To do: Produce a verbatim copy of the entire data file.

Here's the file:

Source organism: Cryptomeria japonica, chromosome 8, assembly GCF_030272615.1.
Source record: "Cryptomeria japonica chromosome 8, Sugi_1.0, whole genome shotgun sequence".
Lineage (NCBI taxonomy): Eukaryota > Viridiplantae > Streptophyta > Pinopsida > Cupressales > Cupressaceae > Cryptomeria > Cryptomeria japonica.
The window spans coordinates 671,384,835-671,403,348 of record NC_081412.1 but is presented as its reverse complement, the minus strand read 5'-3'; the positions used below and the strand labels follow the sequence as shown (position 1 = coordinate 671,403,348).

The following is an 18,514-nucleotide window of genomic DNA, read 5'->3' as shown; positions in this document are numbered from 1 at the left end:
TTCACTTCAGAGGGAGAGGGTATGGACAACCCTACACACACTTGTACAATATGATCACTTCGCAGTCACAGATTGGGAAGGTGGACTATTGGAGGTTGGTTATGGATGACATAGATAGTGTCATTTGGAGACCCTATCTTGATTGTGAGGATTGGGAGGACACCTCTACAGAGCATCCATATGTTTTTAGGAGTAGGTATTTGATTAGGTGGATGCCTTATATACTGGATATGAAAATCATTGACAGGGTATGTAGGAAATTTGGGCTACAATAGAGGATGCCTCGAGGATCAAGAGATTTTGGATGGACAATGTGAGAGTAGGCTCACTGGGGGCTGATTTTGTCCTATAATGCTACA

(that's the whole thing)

Source organism: Cryptomeria japonica, chromosome 8, assembly GCF_030272615.1.
Source record: "Cryptomeria japonica chromosome 8, Sugi_1.0, whole genome shotgun sequence".
Lineage (NCBI taxonomy): Eukaryota > Viridiplantae > Streptophyta > Pinopsida > Cupressales > Cupressaceae > Cryptomeria > Cryptomeria japonica.
The window spans coordinates 671,384,835-671,403,348 of record NC_081412.1 but is presented as its reverse complement, the minus strand read 5'-3'; the positions used below and the strand labels follow the sequence as shown (position 1 = coordinate 671,403,348).

The following is an 18,514-nucleotide window of genomic DNA, read 5'->3' as shown; positions in this document are numbered from 1 at the left end:
TTCACTTCAGAGGGAGAGGGTATGGACAACCCTACACACACTTGTACAATATGATCACTTCGCAGTCACAGATTGGGAAGGTGGACTATTGGAGGTTGGTTATGGATGACATAGATAGTGTCATTTGGAGACCCTATCTTGATTGTGAGGATTGGGAGGACACCTCTACAGAGCATCCATATGTTTTTAGGAGTAGGTATTTGATTAGGTGGATGCCTTATATACTGGATATGAAAATCATTGACAGGGTATGTAGGAAATTTGGGCTACAATAGAGGATGCCTCGAGGATCAAGAGATTTTGGATGGACAATGTGAGAGTAGGCTCACTGGGGGCTGATTTTGTCCTATAATGCTACA